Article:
Mobile trailers and Venice’s Cadillac Hotel house at-risk homeless population during COVID-19 pandemic
By Kellie Chudzinski
Los Angeles is continuing efforts to reduce the spread of COVID-19, especially among the vulnerable population of 50,000 people experiencing homelessness across the county.
Since the first reported case of the novel coronavirus in LA County on January 26, there are 27,815 confirmed cases with 1,313 deaths countywide as of Tuesday.
Two simultaneous trailer programs are being run by the city and county to house those in-need but are not experiencing the disease, and another to care for and quarantine those with symptoms that do not require hospitalization, respectively.
Westchester Recreation Center, which converted to a temporary homeless shelter in mid-March as part of the city’s COVID-19 repsonse, is being used as a facility for both programs. Dozens of trailers are visible in a fenced-in lot, on West Manchester Avenue, east of the Lincoln Boulevard intersection and, according to the city, 25 people are being housed in the trailers and are not experiencing COVID-19.
Since the site went live on April 1, it has only housed one medical resident reported by the county, who is no longer reported by the program. As of Tuesday, the Los Angeles County Department of Public Health reported 72 total cases in Westchester, with 20 in nearby Playa Vista and one in Playa del Rey.
Residents of the area voiced concern for the Westchester site on the neighborhood app NextDoor. One resident of the area wrote “Why support something that had no community input,” while another simply wrote “It’s not OK.” Though others were clear about their support for the project to provide shelter and meals for those in need during the pandemic and praised the distance of nearly 100 yards of the location from residences.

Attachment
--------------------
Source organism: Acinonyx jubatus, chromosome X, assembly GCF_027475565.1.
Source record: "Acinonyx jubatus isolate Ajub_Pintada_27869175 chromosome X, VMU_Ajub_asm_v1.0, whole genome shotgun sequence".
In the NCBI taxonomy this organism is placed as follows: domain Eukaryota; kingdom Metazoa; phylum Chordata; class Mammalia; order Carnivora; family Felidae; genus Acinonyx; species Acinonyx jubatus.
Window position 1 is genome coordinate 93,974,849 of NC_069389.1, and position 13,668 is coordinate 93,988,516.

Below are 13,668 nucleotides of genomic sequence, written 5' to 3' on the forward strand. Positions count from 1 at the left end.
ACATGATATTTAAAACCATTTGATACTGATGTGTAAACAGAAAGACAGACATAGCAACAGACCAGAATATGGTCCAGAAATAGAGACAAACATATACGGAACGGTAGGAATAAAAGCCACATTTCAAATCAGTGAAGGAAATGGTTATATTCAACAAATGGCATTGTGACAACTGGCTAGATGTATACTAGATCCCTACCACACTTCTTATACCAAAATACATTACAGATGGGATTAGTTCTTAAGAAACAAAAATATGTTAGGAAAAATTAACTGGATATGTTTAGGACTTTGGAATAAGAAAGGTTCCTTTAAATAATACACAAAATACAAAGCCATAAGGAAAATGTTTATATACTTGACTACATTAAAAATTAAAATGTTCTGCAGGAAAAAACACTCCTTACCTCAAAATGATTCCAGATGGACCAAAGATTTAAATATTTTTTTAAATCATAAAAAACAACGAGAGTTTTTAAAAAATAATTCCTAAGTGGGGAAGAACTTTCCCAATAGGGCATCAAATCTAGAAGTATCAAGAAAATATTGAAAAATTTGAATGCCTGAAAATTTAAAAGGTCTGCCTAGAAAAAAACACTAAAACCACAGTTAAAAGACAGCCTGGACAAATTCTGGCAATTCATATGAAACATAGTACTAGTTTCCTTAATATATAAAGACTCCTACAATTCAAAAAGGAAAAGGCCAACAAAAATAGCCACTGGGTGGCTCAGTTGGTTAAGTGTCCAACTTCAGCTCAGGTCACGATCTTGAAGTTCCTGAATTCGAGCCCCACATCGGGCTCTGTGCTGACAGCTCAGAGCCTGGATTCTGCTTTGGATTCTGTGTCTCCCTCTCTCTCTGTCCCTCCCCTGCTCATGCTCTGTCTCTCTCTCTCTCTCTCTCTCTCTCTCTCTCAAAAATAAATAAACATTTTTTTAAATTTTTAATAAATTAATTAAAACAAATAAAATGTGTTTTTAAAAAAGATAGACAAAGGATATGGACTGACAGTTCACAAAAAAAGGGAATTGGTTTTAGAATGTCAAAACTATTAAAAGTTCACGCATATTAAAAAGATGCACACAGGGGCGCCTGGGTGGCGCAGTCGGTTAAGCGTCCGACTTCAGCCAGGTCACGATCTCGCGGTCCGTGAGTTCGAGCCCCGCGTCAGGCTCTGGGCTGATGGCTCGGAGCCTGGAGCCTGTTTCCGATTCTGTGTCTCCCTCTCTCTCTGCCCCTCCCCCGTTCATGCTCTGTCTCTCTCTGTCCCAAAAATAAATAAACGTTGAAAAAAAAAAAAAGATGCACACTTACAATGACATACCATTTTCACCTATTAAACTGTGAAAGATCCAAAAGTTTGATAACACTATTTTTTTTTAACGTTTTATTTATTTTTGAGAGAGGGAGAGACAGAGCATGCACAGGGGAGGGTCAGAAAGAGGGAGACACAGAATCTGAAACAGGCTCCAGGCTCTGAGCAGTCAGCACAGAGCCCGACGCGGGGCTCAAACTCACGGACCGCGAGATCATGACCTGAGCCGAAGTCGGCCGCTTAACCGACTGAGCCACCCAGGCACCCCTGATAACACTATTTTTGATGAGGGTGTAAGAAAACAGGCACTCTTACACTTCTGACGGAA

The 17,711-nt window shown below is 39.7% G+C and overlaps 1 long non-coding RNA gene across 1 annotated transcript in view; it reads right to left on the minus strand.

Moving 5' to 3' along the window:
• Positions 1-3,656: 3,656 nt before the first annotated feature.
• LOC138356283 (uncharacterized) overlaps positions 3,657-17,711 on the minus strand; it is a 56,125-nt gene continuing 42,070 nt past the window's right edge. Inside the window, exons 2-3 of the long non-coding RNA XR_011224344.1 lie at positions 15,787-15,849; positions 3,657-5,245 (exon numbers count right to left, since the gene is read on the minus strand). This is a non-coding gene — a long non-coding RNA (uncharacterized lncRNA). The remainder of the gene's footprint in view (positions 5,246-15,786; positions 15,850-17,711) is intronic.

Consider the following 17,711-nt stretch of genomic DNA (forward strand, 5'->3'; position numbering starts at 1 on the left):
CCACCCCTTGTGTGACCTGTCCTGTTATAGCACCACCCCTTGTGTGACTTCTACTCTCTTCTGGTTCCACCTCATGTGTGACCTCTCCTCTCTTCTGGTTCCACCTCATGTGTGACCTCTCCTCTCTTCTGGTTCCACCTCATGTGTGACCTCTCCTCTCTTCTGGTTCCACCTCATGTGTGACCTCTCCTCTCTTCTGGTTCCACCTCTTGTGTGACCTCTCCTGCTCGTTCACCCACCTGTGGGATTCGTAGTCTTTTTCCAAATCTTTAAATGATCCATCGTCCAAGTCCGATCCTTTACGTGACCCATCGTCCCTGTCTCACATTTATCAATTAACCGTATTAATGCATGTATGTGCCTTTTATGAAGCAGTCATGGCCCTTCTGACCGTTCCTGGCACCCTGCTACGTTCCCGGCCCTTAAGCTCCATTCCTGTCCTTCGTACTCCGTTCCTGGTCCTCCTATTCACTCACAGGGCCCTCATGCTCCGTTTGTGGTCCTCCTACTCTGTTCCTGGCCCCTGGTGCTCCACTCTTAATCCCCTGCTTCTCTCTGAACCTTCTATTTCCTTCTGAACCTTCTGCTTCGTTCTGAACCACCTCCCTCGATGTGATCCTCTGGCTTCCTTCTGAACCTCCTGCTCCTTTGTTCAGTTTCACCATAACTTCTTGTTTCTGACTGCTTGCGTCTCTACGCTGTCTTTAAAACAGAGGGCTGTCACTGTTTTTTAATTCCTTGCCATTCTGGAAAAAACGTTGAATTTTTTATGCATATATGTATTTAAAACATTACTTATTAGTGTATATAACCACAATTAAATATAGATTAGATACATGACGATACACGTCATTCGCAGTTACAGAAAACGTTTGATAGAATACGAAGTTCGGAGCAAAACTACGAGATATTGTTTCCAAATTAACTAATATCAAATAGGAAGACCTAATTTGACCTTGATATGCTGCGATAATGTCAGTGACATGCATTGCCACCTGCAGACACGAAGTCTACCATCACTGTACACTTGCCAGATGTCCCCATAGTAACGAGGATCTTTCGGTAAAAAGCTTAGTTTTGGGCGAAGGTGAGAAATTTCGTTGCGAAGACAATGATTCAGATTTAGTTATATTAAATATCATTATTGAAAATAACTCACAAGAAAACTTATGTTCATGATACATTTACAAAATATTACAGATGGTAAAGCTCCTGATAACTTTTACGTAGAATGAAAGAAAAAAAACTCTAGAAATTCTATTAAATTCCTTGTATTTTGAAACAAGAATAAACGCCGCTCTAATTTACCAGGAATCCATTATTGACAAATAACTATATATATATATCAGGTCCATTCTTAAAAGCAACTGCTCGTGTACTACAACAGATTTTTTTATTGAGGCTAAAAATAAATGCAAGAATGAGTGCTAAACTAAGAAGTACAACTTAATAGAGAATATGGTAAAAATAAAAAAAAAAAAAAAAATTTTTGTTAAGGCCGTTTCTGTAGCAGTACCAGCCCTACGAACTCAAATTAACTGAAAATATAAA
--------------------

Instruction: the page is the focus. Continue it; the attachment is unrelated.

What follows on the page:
Nearby Dockweiler RV Park has been an operation county medical site since March 22, but does not currently have any residents as of the county’s report on May 5.
Los Angeles city and county are also fully involved in the California statewide initiative Project Roomkey. The program, implemented by Governor Gavin Newsom, aims to house people who are categorized as high-risk for the coronavirus due to age or pre-existing conditions in hotel and motel rooms.
Project Roomkey is designated as Tier 1 housing for those experiencing homelessness but are asymptomatic. According to the LA County Department of Public Health’s May 5 COVID-19 update, across the county there are 2,709 rooms available, with 1,582 occupied by 1,785 guests. (The numbers do not include Long Beach or Pasadena as they have separate health departments.)
“I’m convinced, right now, we’re meeting the need and I’d love to see that continue,” said Garcetti in his Friday press briefing of possible Roomkey expansion. He added that new sites were being signed on steadily.
Among them, the Cadillac Hotel on the Venice Beach Boardwalk, which began intaking clients on April 24.
“Generally, they are doing bigger hotels, like 100-room hotels, but the Cadillac has 48 rooms, but because of the location and proximity to the bridge housing they needed something in that area,” the hotel’s owner Sris Sinnathamby told The Santa Monica Mirror. “My staff will fill the front desk, cleaning the hotel, maintenance. … But in terms of vetting all of them, taking temperatures, security, everything else the county is providing, and they have provided a lot of staff.”
For those who are positive for coronavirus, they can receive what is known as Tier 2 housing, and as of Friday there were 409 rooms available with 314 filled, according to Mayor Garcetti. In his Friday briefing, he also praised the city’s outreach efforts among those living on the streets and in shelters during the pandemic.
Over 6,500 wellness checks have been conducted by city teams and over 2,000 people experiencing homelessness have been tested, according to the mayor.
The city remains on lockdown until May 15.